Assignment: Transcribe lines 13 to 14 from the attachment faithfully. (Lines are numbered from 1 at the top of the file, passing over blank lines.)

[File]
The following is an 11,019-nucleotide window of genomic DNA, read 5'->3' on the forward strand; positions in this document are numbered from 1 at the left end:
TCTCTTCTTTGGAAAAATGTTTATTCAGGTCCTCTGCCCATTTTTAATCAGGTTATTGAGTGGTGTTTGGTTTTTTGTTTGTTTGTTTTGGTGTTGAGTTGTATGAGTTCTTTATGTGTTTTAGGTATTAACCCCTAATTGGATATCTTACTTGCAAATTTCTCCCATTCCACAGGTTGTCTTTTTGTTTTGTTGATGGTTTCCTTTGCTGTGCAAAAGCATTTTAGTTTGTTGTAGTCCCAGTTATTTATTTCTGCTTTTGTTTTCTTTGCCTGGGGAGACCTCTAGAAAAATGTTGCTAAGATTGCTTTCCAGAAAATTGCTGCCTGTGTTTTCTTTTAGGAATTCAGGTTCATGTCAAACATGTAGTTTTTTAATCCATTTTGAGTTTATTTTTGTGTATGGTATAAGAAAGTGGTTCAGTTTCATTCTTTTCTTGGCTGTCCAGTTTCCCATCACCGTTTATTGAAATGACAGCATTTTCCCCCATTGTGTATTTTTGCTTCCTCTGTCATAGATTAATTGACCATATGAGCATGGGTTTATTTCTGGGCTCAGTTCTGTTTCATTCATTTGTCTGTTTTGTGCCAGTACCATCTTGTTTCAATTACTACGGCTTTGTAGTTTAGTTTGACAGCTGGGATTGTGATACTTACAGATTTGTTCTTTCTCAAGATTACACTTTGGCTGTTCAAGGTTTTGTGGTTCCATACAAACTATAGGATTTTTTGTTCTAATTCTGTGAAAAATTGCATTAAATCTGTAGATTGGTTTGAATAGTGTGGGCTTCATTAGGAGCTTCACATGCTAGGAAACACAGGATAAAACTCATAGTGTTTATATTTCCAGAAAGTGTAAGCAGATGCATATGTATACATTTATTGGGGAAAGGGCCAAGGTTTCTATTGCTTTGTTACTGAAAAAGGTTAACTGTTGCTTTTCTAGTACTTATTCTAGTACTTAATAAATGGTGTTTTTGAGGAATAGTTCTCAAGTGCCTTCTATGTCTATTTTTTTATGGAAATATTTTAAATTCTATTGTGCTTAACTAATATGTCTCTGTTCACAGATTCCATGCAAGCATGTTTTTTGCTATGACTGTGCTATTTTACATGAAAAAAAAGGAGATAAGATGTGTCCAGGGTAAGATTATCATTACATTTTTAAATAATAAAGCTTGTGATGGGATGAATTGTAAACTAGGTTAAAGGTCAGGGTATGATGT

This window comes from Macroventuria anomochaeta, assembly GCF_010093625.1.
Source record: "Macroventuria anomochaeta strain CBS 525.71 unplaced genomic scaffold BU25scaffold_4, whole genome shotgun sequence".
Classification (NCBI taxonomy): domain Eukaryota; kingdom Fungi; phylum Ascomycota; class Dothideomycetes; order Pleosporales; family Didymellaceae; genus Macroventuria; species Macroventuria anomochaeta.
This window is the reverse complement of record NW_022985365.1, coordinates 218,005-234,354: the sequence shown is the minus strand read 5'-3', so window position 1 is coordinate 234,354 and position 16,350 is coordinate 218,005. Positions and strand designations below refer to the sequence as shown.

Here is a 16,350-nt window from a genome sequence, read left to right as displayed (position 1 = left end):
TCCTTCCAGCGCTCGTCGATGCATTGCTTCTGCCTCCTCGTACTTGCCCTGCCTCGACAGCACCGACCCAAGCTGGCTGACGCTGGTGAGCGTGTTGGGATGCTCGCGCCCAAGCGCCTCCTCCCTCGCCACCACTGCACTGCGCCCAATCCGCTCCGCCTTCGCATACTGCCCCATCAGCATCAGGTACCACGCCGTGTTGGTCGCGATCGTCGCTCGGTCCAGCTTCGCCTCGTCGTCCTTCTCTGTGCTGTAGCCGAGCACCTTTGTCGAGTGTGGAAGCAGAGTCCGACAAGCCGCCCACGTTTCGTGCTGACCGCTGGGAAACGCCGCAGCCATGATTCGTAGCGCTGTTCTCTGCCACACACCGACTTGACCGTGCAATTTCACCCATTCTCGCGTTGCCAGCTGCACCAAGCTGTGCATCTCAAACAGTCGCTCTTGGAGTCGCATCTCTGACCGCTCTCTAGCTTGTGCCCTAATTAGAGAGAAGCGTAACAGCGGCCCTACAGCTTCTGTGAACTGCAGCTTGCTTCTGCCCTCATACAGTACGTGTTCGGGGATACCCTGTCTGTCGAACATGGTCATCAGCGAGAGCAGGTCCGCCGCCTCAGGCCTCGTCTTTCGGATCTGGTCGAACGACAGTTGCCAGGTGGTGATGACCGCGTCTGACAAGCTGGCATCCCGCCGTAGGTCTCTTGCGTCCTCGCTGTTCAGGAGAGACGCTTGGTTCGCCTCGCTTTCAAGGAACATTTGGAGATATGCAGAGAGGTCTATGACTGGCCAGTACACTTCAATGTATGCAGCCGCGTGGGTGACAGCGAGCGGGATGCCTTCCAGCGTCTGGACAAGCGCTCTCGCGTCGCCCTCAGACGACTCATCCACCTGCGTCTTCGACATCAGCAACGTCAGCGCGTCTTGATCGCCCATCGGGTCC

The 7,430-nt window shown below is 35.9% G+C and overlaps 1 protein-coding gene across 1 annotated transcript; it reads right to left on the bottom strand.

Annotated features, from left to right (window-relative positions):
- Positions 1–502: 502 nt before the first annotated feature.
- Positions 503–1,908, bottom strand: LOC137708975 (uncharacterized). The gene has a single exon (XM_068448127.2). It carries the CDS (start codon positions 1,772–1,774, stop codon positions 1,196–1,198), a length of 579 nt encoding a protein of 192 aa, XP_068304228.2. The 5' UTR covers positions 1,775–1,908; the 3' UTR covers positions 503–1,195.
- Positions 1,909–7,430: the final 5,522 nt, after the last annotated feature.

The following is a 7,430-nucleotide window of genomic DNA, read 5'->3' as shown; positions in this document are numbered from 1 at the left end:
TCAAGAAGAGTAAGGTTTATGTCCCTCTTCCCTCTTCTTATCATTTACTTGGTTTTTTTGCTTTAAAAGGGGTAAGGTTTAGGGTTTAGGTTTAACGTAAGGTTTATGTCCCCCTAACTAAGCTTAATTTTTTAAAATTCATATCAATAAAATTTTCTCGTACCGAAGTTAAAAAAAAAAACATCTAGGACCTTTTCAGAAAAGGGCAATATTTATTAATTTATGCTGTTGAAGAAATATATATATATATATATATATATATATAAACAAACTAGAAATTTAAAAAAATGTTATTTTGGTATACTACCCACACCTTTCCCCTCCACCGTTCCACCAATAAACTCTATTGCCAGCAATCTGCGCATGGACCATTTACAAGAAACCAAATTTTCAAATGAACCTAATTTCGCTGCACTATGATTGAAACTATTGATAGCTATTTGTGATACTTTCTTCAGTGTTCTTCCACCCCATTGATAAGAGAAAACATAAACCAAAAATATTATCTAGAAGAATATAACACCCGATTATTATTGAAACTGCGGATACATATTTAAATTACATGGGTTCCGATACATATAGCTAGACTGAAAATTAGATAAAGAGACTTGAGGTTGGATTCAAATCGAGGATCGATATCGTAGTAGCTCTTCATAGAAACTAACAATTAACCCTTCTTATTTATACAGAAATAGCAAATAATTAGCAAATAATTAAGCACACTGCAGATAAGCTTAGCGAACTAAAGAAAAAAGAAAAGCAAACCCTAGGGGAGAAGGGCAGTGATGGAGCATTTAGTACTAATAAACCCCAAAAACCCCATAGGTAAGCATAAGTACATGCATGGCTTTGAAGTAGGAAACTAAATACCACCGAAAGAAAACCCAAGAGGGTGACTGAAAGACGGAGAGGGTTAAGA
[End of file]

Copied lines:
- Positions 1,909–7,430: the final 5,522 nt, after the last annotated feature.

The following is a 7,430-nucleotide window of genomic DNA, read 5'->3' as shown; positions in this document are numbered from 1 at the left end: